10 New Foods We Loved in 2013

Quinoa instead of rice, juicing everything in sight and how Questlove went gaga for cronuts.


Beyoncé and Jay-Z’s choice to go vegan may spark the next culinary trend, but for black America, 2013 was already an interesting food year. Here are some nontraditional foods that sashayed their way into the African-American diet, because who says black people can’t be foodies?

1. The Cronut 

Questlove was so excited about this croissant-doughnut hybrid that he asked the creator to come on Late Night With Jimmy Fallon to teach him to how to make it. Arguably the biggest trend of 2013, this dessert was reportedly introduced by chef Dominique Ansel for Dominique Ansel Bakery in New York. It’s made from laminated dough, which is then sugared, filled and glazed.

2. Whiskey


Jeff J. Mitchell/Getty Images

No longer just a drink for grown men, whiskey grown so popular that there has been an explosion of new craft distilleries across the United States.

3. Kale


Barbro Bergfeldt/iStockphoto

This leafy green was sighted in a few photos Beyoncé posted to show fans her new vegan diet. Once considered a boring vegetable, it has had a big year: Kale chips, pizzas, cakes, salads, drinks and soups abound in restaurants and grocery stores.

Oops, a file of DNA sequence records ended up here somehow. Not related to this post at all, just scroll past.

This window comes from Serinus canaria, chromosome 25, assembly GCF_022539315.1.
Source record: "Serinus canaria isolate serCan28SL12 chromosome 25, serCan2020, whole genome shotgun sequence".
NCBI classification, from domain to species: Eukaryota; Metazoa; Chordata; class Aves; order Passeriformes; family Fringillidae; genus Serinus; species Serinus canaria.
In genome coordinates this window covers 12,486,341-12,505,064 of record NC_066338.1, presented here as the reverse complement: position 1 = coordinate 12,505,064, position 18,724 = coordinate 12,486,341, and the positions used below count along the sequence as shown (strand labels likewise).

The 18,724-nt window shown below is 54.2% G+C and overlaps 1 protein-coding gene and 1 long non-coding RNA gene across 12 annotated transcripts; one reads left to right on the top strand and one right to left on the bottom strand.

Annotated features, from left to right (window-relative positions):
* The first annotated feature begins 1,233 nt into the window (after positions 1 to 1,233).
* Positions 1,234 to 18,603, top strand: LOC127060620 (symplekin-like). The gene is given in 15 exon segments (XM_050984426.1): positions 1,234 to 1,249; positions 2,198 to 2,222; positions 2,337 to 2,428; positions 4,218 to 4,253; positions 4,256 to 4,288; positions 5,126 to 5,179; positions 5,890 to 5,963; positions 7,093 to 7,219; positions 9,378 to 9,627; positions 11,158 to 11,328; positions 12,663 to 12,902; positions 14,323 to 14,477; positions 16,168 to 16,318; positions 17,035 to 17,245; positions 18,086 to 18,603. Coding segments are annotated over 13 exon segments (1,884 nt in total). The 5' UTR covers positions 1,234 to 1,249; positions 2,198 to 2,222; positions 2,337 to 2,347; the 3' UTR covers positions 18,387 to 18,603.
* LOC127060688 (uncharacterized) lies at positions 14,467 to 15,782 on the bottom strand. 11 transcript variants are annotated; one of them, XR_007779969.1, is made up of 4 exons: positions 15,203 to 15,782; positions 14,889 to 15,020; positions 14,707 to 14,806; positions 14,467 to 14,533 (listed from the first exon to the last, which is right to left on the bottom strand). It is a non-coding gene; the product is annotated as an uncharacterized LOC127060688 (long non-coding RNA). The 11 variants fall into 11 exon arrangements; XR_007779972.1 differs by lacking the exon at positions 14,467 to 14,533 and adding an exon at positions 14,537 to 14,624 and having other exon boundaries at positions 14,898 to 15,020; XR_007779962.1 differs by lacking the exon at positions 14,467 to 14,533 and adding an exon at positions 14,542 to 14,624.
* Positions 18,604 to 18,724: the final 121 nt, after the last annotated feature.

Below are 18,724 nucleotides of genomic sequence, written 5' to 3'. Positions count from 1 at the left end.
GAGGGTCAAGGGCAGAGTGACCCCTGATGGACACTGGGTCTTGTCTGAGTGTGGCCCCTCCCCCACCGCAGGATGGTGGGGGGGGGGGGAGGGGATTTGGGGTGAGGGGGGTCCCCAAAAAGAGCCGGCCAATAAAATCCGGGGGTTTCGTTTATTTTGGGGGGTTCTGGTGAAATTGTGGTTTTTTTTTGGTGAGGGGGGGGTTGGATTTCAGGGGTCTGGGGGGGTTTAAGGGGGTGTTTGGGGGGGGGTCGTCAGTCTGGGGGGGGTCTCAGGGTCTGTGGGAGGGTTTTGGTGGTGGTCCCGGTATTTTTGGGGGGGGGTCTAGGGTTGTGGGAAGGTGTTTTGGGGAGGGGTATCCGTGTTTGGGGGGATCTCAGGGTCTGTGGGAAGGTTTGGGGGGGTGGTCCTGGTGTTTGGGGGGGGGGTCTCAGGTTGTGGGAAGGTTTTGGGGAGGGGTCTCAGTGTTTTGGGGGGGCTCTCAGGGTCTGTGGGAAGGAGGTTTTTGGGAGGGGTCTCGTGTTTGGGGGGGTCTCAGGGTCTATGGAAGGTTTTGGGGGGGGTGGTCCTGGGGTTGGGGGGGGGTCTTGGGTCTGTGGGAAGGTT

4. Quinoa


Joanna Wnuk/iStockphoto

Mommy Knowles described how she chowed down on this protein-rich “ancient grain” as a way to shed her pregnancy weight after giving birth to Blue Ivy. It’s a great carb substitute for rice, and we like it in place of oatmeal with healthy doses of cinnamon and brown sugar. The United Nations General Assembly declared 2013 the International Year of Quinoa for its role in the fight against world hunger.

5. The Ramen Burger

The Root encourages respectful debate and dialogue in our commenting community. To improve the commenting experience for all our readers we will be experimenting with some new formats over the next few weeks. During this transition period the comments section will be unavailable to users.

We apologize for any inconvenience and appreciate your continued support of The Root.

While we are experimenting, please feel free to leave feedback below about your past experiences commenting at The Root.